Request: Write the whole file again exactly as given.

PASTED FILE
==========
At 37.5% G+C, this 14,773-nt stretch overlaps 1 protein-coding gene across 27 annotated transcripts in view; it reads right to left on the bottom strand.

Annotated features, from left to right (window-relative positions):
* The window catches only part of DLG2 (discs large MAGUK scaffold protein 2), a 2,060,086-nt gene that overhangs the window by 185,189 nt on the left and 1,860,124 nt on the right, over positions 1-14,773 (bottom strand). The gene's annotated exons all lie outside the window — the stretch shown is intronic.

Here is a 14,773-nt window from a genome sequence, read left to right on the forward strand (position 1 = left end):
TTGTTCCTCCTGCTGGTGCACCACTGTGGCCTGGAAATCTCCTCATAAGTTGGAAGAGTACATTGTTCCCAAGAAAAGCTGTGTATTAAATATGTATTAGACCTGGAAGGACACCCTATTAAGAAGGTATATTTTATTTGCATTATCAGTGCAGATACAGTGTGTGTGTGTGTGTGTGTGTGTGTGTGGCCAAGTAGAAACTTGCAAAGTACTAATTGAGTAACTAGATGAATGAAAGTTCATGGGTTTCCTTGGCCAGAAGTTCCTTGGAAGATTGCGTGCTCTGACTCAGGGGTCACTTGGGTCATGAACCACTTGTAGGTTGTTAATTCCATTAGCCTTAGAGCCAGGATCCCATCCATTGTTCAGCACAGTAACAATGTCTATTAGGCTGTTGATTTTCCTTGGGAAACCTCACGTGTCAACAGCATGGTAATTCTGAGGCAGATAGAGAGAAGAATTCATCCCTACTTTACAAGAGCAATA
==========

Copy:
At 37.5% G+C, this 14,773-nt stretch overlaps 1 protein-coding gene across 27 annotated transcripts in view; it reads right to left on the bottom strand.

Annotated features, from left to right (window-relative positions):
* The window catches only part of DLG2 (discs large MAGUK scaffold protein 2), a 2,060,086-nt gene that overhangs the window by 185,189 nt on the left and 1,860,124 nt on the right, over positions 1-14,773 (bottom strand). The gene's annotated exons all lie outside the window — the stretch shown is intronic.

Here is a 14,773-nt window from a genome sequence, read left to right on the forward strand (position 1 = left end):
TTGTTCCTCCTGCTGGTGCACCACTGTGGCCTGGAAATCTCCTCATAAGTTGGAAGAGTACATTGTTCCCAAGAAAAGCTGTGTATTAAATATGTATTAGACCTGGAAGGACACCCTATTAAGAAGGTATATTTTATTTGCATTATCAGTGCAGATACAGTGTGTGTGTGTGTGTGTGTGTGTGTGTGGCCAAGTAGAAACTTGCAAAGTACTAATTGAGTAACTAGATGAATGAAAGTTCATGGGTTTCCTTGGCCAGAAGTTCCTTGGAAGATTGCGTGCTCTGACTCAGGGGTCACTTGGGTCATGAACCACTTGTAGGTTGTTAATTCCATTAGCCTTAGAGCCAGGATCCCATCCATTGTTCAGCACAGTAACAATGTCTATTAGGCTGTTGATTTTCCTTGGGAAACCTCACGTGTCAACAGCATGGTAATTCTGAGGCAGATAGAGAGAAGAATTCATCCCTACTTTACAAGAGCAATA